The purpose of the Huston
Smith Archive is to preserve and make available to the public Huston
Smith’s pioneering NET television series from the 1950s and later
materials featuring Huston Smith in interviews, lectures, and workshops.
much of the last half of the 20th Century, Huston Smith was
the leading scholar of the world’s enduring religions. His
groundbreaking 1955 TV Series, The Religions of Man
introduced American audiences to Eastern Religions and was nationally
broadcast on National Educational Television, NET, which was the
precursor to PBS. That series led to the publication of his book, The
Religions of Man – since retitled The World’s Religions
– which has sold over 3 million copies and was used as a textbook in
leading universities and colleges. His influence on the American
spiritual landscape cannot be overstated.
the TV series, Search for America, Huston Smith interviews
legendary mid-century icons in a wide range of interests on subjects
from Race Relations to Economics and World Politics. Huston interviewed
Eleanor Roosevelt, John Kenneth Galbraith and Paul Samuelson, Dr.
Margaret Mead, Mark Van Doren and William Ernest Hocking, Dr. Erich
Fromm, Reinhold Niebuhr, William Ernest Hocking, and Paul Tillich.
Films was started in 1971 by founder Elda E. Hartley. Elda and
Irving Hartley made newsreels and travel films from the 1930s through
the 1960s. Some of the images that now illustrate American history were
shot by Irving Hartley, including the explosion of the Hindenburg
zeppelin in 1937. He and Elda also produced a series of Pan Am
travelogues, a prototype for travel shows on television today. Huston
Smith narrated three shows for Hartley Films on Hinduism, Tibetan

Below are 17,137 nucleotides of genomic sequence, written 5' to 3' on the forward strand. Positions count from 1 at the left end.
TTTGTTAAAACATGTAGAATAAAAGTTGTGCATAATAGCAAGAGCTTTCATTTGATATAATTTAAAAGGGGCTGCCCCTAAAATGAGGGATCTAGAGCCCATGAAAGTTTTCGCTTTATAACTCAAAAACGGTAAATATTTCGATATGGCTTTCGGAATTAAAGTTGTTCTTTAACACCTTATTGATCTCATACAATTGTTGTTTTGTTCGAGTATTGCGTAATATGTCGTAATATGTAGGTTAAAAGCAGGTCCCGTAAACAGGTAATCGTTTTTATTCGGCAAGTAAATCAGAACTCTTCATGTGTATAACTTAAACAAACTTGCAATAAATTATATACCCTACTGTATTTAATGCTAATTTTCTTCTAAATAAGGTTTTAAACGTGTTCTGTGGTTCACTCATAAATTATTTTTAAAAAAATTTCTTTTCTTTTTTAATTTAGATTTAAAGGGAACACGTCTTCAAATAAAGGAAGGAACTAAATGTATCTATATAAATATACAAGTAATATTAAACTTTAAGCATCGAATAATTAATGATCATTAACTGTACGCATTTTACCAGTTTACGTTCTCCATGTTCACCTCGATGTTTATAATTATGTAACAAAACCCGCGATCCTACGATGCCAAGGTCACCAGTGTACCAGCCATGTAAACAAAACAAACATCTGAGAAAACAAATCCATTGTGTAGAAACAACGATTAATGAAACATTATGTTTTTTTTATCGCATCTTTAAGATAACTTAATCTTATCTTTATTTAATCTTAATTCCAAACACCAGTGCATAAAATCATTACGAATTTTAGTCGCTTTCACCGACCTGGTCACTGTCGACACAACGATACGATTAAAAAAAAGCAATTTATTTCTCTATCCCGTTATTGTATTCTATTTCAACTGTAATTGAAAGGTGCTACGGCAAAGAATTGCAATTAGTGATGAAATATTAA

Buddhism and Islam. Hartley released a lecture given by Huston Smith
titled, The Way Things Are.
in the future will feature an archive of films made by Gary Rhine,
who worked with Huston for decades, traveling the world with him and
filming A Seat at the Table.
a third Huston Smith NET series, Science
and Human Responsibility, is waiting for funding.
We’d like to thank the
following organizations and people who helped bring these influential
films to the public, after nearly being forgotten for 50 years: KETC
St. Louis, Amy Shaw, Cathy Peterson; Washington
University in St. Louis, Tyler Bequette, Sonya Rooney;
WNET, Jenn Bertani; the Library of Congress; Bill
Moyers, Gary Rhine, Phil Cousineau, Hartley Films,
Dana Sawyer, Kendra Smith, Gael Smith, and Kim
Smith. And a special thanks to Lisa
Mechele, who had a critical role to preserving and making these
films available for public viewing.
Dana Sawyer, Huston Smith Biographer
In 1955, a small
miracle occurred in St. Louis when an affable and enthusiastic
young professor from Washington University offered a landmark series of
talks on the World's Religions at KETC television, and broadcast
nationally on National Educational Television - NET. Huston Smith,
whom the Christian Science Monitor would later call "Religion's
Rock Star," opened the minds of Americans, using public television
to reveal exactly why members of the various religions found their
faith traditions compelling. Even now, more than sixty years
later, Smith's descriptions of the various faiths are entirely relevant
and compelling - a refreshing tonic for a troubled world.
And now these films are once again available!